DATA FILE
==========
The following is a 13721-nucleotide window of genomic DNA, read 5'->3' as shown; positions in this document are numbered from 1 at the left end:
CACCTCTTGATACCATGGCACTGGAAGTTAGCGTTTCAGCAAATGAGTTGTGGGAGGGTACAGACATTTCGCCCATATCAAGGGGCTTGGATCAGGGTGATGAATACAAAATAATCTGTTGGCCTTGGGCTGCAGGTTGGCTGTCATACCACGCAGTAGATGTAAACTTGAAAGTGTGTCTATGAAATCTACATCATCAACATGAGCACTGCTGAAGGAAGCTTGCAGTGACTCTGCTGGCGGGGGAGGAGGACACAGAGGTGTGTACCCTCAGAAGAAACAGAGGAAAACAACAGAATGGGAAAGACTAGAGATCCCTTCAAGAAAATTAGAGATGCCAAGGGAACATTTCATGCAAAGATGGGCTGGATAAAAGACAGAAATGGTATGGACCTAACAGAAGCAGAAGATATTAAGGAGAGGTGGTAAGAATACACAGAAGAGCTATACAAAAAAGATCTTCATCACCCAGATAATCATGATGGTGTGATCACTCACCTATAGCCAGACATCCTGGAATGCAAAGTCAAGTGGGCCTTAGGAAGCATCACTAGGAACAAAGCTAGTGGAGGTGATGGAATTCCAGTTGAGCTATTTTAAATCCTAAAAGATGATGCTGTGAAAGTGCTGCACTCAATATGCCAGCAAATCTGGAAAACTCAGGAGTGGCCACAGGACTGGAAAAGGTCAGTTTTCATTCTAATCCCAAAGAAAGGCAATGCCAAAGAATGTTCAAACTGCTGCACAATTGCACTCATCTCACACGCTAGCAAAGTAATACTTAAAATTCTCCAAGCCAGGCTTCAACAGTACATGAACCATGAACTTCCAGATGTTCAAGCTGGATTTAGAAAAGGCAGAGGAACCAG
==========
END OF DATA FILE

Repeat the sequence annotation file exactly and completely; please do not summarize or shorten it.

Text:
The following is a 13721-nucleotide window of genomic DNA, read 5'->3' as shown; positions in this document are numbered from 1 at the left end:
CACCTCTTGATACCATGGCACTGGAAGTTAGCGTTTCAGCAAATGAGTTGTGGGAGGGTACAGACATTTCGCCCATATCAAGGGGCTTGGATCAGGGTGATGAATACAAAATAATCTGTTGGCCTTGGGCTGCAGGTTGGCTGTCATACCACGCAGTAGATGTAAACTTGAAAGTGTGTCTATGAAATCTACATCATCAACATGAGCACTGCTGAAGGAAGCTTGCAGTGACTCTGCTGGCGGGGGAGGAGGACACAGAGGTGTGTACCCTCAGAAGAAACAGAGGAAAACAACAGAATGGGAAAGACTAGAGATCCCTTCAAGAAAATTAGAGATGCCAAGGGAACATTTCATGCAAAGATGGGCTGGATAAAAGACAGAAATGGTATGGACCTAACAGAAGCAGAAGATATTAAGGAGAGGTGGTAAGAATACACAGAAGAGCTATACAAAAAAGATCTTCATCACCCAGATAATCATGATGGTGTGATCACTCACCTATAGCCAGACATCCTGGAATGCAAAGTCAAGTGGGCCTTAGGAAGCATCACTAGGAACAAAGCTAGTGGAGGTGATGGAATTCCAGTTGAGCTATTTTAAATCCTAAAAGATGATGCTGTGAAAGTGCTGCACTCAATATGCCAGCAAATCTGGAAAACTCAGGAGTGGCCACAGGACTGGAAAAGGTCAGTTTTCATTCTAATCCCAAAGAAAGGCAATGCCAAAGAATGTTCAAACTGCTGCACAATTGCACTCATCTCACACGCTAGCAAAGTAATACTTAAAATTCTCCAAGCCAGGCTTCAACAGTACATGAACCATGAACTTCCAGATGTTCAAGCTGGATTTAGAAAAGGCAGAGGAACCAG